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MLAG installs flatten network without a forklift upgrade

Hierarchical networks cause undue latency as well as bandwidth and port loss. MLAG removes potential STP problems and gives you a flatter pre-fabric network.

The world is moving toward a flatter software-defined fabric network -- at least that's what vendors, media and analysts claim. In reality, the majority of data centers still use older-style hierarchical networks.

There's a reason why software-defined networks are the future -- the blocking mode of spanning tree protocol (STP) hierarchical networks causes undue latency in the data center, uses up active ports and strangles bandwidth.

The move to a fabric network may be too much too soon for your data center now, but there are intermediate steps like reorganization and multichassis link aggregation (MLAG) deployment that flatten the network as much as possible.

Latency climbing trees

A three-tier network in the data center has switches in each rack and at the top of each row, with core switches for the network backbone.

If a workload is contained in one rack, then the data traverses the in-rack switch to achieve minimal latency. If the workload operates across the whole row, then it must go up to the rack switch, to the row switch, down to another rack switch, to the device and back again. If the workload is virtualized across rows of servers, then data must journey up from rack to row to core, back down again, and repeat ad nauseam. This is not an effective way to deal with latency-critical workload traffic.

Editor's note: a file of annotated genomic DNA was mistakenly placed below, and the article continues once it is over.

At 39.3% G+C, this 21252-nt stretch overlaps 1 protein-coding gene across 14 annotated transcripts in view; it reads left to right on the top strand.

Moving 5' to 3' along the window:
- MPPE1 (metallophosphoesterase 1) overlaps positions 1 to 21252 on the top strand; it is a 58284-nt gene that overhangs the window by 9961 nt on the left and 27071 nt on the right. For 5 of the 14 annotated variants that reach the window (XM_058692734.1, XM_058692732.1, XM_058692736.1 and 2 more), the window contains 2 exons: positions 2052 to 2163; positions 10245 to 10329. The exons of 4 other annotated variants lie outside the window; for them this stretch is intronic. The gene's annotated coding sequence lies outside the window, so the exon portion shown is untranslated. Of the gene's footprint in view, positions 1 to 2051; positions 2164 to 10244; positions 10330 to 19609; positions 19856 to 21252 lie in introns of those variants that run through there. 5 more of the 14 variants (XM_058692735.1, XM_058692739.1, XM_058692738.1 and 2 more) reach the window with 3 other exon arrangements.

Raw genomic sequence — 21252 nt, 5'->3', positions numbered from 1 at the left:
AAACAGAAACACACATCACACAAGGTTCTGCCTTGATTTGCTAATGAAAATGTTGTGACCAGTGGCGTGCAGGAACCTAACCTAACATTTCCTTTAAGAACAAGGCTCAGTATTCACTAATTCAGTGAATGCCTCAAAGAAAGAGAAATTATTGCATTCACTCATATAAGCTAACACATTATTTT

Complicating this latency is the blocking via STP networking design fault. STP automatically disables ports to prevent loops. For example, a switch needs to talk to two other switches: Switch A is connected to Switch B with data paths between ports. Switch C is brought into the mix -- if the network configuration is not done correctly, it could create a loop where A, B and C are all active simultaneously, causing data broadcast issues and a meltdown in network performance.

If another port fails, a blocked port can be automatically brought up with STP. However, in practice, STP in a large network leads to a large number of unused ports.

STP is also inept at dealing with any change to the network, requiring new calculations whenever a new port is introduced or a port fails.

A newer version of STP -- Rapid STP (RSTP) -- aims to minimize the time delay in rebuilding the tree. RSTP is a stopgap measure until companies can move totally to a fabric network and avoid STP completely. While generally accepted as an improvement on STP, it is still the same underlying technology.

Keep the equipment, lose the layout

Many organizations still use hierarchical networks with a version of STP. Is the only option to replace network equipment with new software-defined, fabric-based boxes?